"Steph knows he's going to be on the court for most of the game, and he's going to have the ball in his hands for most of the game," Walton said after Sunday's victory against Brooklyn.

"He can pick and choose when he wants to get aggressive and take over and when he wants to get his teammates involved. That's his call out there, and he does a great job judging when to do both."

Toronto point guard DeMar DeRozan told the San Francisco Chronicle: "He's a heck of a player, and he makes it look so effortless." After a recent win at Phoenix in which Curry scored 41 points by knocking home 11-of-20 field goal attempts -- including 9-of-16 3-pointers -- in just 31 minutes on the court, Barbosa said: "When he's hot, he makes things happen. We were just enjoying watching him play."

While Curry seems to be enjoying himself shining in the spotlight -- putting on a boffo show for the fans both at home and on the road, which have included hip-hop mogul Drake in Toronto -- and contributing to his team's success, where their wins this season are coming by an average of nearly 16 points per game, the basketball world can't seem to get enough. The Warriors are not only a hot ticket at the box office, sales of their team merchandise have skyrocketed this season, too.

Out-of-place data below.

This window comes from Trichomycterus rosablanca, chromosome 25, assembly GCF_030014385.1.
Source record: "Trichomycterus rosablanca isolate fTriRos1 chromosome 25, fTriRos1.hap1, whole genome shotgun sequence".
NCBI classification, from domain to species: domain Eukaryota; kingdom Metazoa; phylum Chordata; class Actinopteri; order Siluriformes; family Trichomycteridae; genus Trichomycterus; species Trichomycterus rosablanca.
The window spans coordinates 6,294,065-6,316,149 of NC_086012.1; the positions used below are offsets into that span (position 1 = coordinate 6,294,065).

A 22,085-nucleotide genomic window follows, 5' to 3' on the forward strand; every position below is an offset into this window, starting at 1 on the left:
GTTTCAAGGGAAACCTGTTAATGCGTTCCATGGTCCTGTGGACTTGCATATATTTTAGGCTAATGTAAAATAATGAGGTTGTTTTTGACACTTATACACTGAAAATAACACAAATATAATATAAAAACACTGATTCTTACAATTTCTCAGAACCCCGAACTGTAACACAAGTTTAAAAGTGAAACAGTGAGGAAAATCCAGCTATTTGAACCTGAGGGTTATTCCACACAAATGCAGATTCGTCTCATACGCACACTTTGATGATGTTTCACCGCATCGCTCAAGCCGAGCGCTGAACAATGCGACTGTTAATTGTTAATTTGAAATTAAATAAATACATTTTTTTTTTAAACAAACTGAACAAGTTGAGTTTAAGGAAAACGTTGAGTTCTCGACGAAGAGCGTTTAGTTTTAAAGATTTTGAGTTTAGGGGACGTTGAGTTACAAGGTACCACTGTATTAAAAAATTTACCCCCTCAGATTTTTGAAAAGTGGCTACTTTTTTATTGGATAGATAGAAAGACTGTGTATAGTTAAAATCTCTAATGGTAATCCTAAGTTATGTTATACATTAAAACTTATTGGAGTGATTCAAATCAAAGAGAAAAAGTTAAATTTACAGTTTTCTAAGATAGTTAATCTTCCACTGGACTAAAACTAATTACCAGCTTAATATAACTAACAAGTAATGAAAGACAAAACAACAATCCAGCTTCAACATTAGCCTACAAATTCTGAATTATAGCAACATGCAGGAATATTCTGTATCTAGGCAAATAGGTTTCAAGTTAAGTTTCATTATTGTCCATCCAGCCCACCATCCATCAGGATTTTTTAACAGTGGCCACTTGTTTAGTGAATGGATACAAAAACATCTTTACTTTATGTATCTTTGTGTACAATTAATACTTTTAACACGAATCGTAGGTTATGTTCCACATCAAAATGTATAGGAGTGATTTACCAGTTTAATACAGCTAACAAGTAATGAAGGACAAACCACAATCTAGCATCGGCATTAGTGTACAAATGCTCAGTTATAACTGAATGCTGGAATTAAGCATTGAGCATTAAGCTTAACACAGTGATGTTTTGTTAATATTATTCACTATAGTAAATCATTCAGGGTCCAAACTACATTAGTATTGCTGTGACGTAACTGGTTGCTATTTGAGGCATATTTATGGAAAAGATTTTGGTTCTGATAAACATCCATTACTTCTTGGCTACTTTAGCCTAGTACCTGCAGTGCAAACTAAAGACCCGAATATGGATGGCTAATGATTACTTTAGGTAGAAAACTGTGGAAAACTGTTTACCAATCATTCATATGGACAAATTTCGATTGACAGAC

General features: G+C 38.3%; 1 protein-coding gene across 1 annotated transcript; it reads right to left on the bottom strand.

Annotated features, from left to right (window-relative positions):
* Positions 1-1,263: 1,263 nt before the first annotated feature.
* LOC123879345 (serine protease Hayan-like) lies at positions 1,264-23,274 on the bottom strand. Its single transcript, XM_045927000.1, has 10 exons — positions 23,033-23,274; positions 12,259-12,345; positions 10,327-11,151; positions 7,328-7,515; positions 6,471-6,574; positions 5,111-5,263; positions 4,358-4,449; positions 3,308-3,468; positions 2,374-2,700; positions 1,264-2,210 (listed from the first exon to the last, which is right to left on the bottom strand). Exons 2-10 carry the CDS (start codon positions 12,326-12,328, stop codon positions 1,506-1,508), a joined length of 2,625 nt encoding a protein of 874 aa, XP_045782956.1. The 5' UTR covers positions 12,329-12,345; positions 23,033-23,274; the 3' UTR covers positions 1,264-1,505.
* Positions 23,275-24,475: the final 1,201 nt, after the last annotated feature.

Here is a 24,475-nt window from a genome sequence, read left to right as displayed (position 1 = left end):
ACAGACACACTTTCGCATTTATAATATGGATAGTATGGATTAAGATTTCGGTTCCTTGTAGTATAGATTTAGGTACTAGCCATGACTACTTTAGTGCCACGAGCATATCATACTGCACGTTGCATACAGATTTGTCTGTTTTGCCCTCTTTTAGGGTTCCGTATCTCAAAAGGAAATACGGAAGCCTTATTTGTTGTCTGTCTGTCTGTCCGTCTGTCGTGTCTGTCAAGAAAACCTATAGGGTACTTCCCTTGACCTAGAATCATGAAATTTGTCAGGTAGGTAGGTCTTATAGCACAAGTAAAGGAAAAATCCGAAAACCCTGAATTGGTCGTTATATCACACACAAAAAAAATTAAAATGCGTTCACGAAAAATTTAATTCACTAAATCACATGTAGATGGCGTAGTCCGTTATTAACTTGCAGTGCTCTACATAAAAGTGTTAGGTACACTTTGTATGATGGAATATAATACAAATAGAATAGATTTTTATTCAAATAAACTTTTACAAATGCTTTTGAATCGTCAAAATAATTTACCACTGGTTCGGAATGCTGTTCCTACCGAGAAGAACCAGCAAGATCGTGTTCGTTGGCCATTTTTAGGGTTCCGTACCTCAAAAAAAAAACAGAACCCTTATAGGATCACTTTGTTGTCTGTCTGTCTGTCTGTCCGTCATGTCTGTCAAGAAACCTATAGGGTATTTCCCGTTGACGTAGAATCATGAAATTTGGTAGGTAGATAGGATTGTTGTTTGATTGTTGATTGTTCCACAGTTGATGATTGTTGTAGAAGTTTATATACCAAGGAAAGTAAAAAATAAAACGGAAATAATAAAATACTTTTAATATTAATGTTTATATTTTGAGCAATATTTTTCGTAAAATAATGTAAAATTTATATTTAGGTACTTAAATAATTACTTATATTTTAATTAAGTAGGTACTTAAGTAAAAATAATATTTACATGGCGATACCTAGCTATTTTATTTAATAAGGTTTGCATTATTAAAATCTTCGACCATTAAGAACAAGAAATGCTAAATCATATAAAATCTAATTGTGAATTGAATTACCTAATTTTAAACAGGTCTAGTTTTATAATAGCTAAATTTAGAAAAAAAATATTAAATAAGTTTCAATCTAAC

The Golden State Warriors / Celebrating the team's first
NBA championship in 40 years. 
Collectively, the Warriors show no signs of letting up. They love the feeling of being winners and their confidence remains high. In their win over Indiana on Tuesday, it was Thompson's turn to shine. His 39-point performance included 10 three-pointers.

Winning motivates this team. There's no boredom or conflict. After the Warriors' victory in Toronto Saturday, Curry called the team's winning streak "surreal." He told the San Francisco Chronicle that it doesn't sound right when you say it out loud. "But we're very confident when we're out there on the floor. We're very comfortable, and we expect to win every night."

Their fans love a winner and Curry and the Warriors keep delivering victories.

A postscript: On Saturday, a night after a gut-wrenching, physically taxing double-overtime victory over the Boston Celtics, which elevated the team's win-loss record this season to 24-0 and winning streak to 28 games, the Golden State Warriors finally lost a game, 108-95 to the Milwaukee Bucks in Milwaukee. It was the seventh and final game of a two-week road trip across America and Canada. The streak had to end sometime.

Photos: Courtesy of Google Images.